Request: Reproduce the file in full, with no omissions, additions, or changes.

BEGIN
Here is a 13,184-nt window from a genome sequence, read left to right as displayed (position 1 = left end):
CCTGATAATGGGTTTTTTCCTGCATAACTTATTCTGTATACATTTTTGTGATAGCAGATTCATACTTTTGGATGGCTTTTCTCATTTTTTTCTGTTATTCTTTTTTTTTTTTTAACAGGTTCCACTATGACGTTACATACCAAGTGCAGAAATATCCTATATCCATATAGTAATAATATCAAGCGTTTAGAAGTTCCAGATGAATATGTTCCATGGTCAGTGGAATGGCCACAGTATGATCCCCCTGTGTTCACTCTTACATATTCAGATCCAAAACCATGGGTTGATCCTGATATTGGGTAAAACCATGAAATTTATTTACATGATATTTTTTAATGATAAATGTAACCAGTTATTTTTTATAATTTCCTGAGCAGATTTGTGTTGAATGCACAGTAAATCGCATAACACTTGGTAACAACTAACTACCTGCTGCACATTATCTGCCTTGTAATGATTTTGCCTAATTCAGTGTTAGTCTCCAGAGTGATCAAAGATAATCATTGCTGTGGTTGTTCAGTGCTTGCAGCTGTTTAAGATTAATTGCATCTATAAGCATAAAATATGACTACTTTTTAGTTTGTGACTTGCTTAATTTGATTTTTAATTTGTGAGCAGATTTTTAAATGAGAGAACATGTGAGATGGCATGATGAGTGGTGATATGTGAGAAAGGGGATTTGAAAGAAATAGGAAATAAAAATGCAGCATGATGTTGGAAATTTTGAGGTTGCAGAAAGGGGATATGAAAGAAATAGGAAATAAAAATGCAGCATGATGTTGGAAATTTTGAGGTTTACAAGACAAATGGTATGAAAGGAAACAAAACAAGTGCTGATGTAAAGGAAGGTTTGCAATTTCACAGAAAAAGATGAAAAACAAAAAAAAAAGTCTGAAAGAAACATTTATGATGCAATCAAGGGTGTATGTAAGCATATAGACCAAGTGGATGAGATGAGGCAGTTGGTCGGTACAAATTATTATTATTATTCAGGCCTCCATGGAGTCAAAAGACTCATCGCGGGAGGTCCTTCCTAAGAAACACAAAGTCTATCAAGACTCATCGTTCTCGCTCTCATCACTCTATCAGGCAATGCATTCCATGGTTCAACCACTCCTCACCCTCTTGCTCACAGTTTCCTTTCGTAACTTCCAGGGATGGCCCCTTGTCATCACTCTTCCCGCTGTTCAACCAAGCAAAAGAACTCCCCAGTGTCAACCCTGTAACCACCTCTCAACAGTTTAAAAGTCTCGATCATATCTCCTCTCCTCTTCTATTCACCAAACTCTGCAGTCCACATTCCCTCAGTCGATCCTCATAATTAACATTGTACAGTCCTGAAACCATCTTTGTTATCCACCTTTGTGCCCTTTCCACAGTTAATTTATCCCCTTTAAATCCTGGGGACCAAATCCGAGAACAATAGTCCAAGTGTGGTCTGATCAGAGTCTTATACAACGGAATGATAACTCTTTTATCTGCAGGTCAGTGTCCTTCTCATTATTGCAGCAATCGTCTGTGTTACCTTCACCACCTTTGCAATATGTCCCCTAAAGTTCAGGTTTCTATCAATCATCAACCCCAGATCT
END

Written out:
Here is a 13,184-nt window from a genome sequence, read left to right as displayed (position 1 = left end):
CCTGATAATGGGTTTTTTCCTGCATAACTTATTCTGTATACATTTTTGTGATAGCAGATTCATACTTTTGGATGGCTTTTCTCATTTTTTTCTGTTATTCTTTTTTTTTTTTTAACAGGTTCCACTATGACGTTACATACCAAGTGCAGAAATATCCTATATCCATATAGTAATAATATCAAGCGTTTAGAAGTTCCAGATGAATATGTTCCATGGTCAGTGGAATGGCCACAGTATGATCCCCCTGTGTTCACTCTTACATATTCAGATCCAAAACCATGGGTTGATCCTGATATTGGGTAAAACCATGAAATTTATTTACATGATATTTTTTAATGATAAATGTAACCAGTTATTTTTTATAATTTCCTGAGCAGATTTGTGTTGAATGCACAGTAAATCGCATAACACTTGGTAACAACTAACTACCTGCTGCACATTATCTGCCTTGTAATGATTTTGCCTAATTCAGTGTTAGTCTCCAGAGTGATCAAAGATAATCATTGCTGTGGTTGTTCAGTGCTTGCAGCTGTTTAAGATTAATTGCATCTATAAGCATAAAATATGACTACTTTTTAGTTTGTGACTTGCTTAATTTGATTTTTAATTTGTGAGCAGATTTTTAAATGAGAGAACATGTGAGATGGCATGATGAGTGGTGATATGTGAGAAAGGGGATTTGAAAGAAATAGGAAATAAAAATGCAGCATGATGTTGGAAATTTTGAGGTTGCAGAAAGGGGATATGAAAGAAATAGGAAATAAAAATGCAGCATGATGTTGGAAATTTTGAGGTTTACAAGACAAATGGTATGAAAGGAAACAAAACAAGTGCTGATGTAAAGGAAGGTTTGCAATTTCACAGAAAAAGATGAAAAACAAAAAAAAAAGTCTGAAAGAAACATTTATGATGCAATCAAGGGTGTATGTAAGCATATAGACCAAGTGGATGAGATGAGGCAGTTGGTCGGTACAAATTATTATTATTATTCAGGCCTCCATGGAGTCAAAAGACTCATCGCGGGAGGTCCTTCCTAAGAAACACAAAGTCTATCAAGACTCATCGTTCTCGCTCTCATCACTCTATCAGGCAATGCATTCCATGGTTCAACCACTCCTCACCCTCTTGCTCACAGTTTCCTTTCGTAACTTCCAGGGATGGCCCCTTGTCATCACTCTTCCCGCTGTTCAACCAAGCAAAAGAACTCCCCAGTGTCAACCCTGTAACCACCTCTCAACAGTTTAAAAGTCTCGATCATATCTCCTCTCCTCTTCTATTCACCAAACTCTGCAGTCCACATTCCCTCAGTCGATCCTCATAATTAACATTGTACAGTCCTGAAACCATCTTTGTTATCCACCTTTGTGCCCTTTCCACAGTTAATTTATCCCCTTTAAATCCTGGGGACCAAATCCGAGAACAATAGTCCAAGTGTGGTCTGATCAGAGTCTTATACAACGGAATGATAACTCTTTTATCTGCAGGTCAGTGTCCTTCTCATTATTGCAGCAATCGTCTGTGTTACCTTCACCACCTTTGCAATATGTCCCCTAAAGTTCAGGTTTCTATCAATCATCAACCCCAGATCT